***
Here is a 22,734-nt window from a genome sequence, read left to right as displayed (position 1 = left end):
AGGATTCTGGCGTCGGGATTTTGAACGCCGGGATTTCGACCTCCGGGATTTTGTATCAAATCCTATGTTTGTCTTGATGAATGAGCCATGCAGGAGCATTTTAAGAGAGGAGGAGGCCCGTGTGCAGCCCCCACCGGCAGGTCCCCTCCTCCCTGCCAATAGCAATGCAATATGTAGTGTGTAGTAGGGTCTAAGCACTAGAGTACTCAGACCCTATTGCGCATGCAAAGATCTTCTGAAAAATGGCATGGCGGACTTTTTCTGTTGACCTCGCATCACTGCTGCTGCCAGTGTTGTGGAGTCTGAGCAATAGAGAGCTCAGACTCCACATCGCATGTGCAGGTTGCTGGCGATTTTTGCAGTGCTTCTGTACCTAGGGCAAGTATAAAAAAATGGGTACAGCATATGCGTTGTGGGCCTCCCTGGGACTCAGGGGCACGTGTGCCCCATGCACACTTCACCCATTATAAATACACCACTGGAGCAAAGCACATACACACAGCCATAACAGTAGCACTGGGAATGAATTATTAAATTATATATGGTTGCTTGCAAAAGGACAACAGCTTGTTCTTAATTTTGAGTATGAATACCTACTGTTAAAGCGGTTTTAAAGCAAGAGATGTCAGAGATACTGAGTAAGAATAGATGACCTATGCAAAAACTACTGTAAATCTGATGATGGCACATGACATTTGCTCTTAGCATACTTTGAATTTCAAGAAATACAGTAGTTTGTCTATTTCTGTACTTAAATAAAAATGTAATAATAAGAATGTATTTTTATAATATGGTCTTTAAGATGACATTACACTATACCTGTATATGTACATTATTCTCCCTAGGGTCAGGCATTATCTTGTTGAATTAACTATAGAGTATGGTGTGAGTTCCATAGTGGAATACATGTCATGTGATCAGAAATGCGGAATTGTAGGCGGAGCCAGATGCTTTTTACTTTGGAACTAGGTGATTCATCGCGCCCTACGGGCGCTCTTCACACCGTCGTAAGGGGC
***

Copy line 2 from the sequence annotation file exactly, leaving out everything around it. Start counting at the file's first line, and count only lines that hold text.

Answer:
AGGATTCTGGCGTCGGGATTTTGAACGCCGGGATTTCGACCTCCGGGATTTTGTATCAAATCCTATGTTTGTCTTGATGAATGAGCCATGCAGGAGCATTTTAAGAGAGGAGGAGGCCCGTGTGCAGCCCCCACCGGCAGGTCCCCTCCTCCCTGCCAATAGCAATGCAATATGTAGTGTGTAGTAGGGTCTAAGCACTAGAGTACTCAGACCCTATTGCGCATGCAAAGATCTTCTGAAAAATGGCATGGCGGACTTTTTCTGTTGACCTCGCATCACTGCTGCTGCCAGTGTTGTGGAGTCTGAGCAATAGAGAGCTCAGACTCCACATCGCATGTGCAGGTTGCTGGCGATTTTTGCAGTGCTTCTGTACCTAGGGCAAGTATAAAAAAATGGGTACAGCATATGCGTTGTGGGCCTCCCTGGGACTCAGGGGCACGTGTGCCCCATGCACACTTCACCCATTATAAATACACCACTGGAGCAAAGCACATACACACAGCCATAACAGTAGCACTGGGAATGAATTATTAAATTATATATGGTTGCTTGCAAAAGGACAACAGCTTGTTCTTAATTTTGAGTATGAATACCTACTGTTAAAGCGGTTTTAAAGCAAGAGATGTCAGAGATACTGAGTAAGAATAGATGACCTATGCAAAAACTACTGTAAATCTGATGATGGCACATGACATTTGCTCTTAGCATACTTTGAATTTCAAGAAATACAGTAGTTTGTCTATTTCTGTACTTAAATAAAAATGTAATAATAAGAATGTATTTTTATAATATGGTCTTTAAGATGACATTACACTATACCTGTATATGTACATTATTCTCCCTAGGGTCAGGCATTATCTTGTTGAATTAACTATAGAGTATGGTGTGAGTTCCATAGTGGAATACATGTCATGTGATCAGAAATGCGGAATTGTAGGCGGAGCCAGATGCTTTTTACTTTGGAACTAGGTGATTCATCGCGCCCTACGGGCGCTCTTCACACCGTCGTAAGGGGC